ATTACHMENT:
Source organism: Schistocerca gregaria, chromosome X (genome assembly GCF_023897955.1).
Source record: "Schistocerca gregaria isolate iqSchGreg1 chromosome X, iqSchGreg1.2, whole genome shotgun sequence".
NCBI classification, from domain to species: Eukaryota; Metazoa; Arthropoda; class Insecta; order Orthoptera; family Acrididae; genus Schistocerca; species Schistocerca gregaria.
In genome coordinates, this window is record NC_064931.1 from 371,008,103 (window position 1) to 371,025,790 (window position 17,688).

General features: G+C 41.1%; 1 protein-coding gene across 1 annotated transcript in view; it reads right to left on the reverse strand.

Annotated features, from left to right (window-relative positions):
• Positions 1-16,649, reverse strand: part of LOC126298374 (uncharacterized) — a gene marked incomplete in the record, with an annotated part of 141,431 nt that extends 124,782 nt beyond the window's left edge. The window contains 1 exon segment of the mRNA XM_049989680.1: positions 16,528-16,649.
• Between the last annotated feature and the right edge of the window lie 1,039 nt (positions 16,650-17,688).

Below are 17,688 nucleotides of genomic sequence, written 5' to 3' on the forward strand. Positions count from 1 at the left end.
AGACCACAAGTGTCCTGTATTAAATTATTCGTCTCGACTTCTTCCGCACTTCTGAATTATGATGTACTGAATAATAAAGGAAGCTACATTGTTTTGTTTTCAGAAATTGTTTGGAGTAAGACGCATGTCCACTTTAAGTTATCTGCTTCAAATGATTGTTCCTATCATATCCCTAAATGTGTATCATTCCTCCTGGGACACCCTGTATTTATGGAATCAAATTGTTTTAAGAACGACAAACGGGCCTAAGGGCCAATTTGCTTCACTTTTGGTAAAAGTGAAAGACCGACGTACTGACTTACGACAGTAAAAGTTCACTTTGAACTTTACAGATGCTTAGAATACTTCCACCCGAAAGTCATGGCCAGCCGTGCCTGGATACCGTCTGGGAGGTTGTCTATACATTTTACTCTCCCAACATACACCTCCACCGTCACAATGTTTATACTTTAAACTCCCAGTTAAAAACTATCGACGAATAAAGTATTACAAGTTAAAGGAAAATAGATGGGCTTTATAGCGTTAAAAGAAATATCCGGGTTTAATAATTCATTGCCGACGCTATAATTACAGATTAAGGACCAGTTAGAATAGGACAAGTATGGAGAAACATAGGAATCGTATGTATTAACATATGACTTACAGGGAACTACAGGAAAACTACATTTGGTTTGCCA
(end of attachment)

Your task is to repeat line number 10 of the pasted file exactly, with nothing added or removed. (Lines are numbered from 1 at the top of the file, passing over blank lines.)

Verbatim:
AGACCACAAGTGTCCTGTATTAAATTATTCGTCTCGACTTCTTCCGCACTTCTGAATTATGATGTACTGAATAATAAAGGAAGCTACATTGTTTTGTTTTCAGAAATTGTTTGGAGTAAGACGCATGTCCACTTTAAGTTATCTGCTTCAAATGATTGTTCCTATCATATCCCTAAATGTGTATCATTCCTCCTGGGACACCCTGTATTTATGGAATCAAATTGTTTTAAGAACGACAAACGGGCCTAAGGGCCAATTTGCTTCACTTTTGGTAAAAGTGAAAGACCGACGTACTGACTTACGACAGTAAAAGTTCACTTTGAACTTTACAGATGCTTAGAATACTTCCACCCGAAAGTCATGGCCAGCCGTGCCTGGATACCGTCTGGGAGGTTGTCTATACATTTTACTCTCCCAACATACACCTCCACCGTCACAATGTTTATACTTTAAACTCCCAGTTAAAAACTATCGACGAATAAAGTATTACAAGTTAAAGGAAAATAGATGGGCTTTATAGCGTTAAAAGAAATATCCGGGTTTAATAATTCATTGCCGACGCTATAATTACAGATTAAGGACCAGTTAGAATAGGACAAGTATGGAGAAACATAGGAATCGTATGTATTAACATATGACTTACAGGGAACTACAGGAAAACTACATTTGGTTTGCCA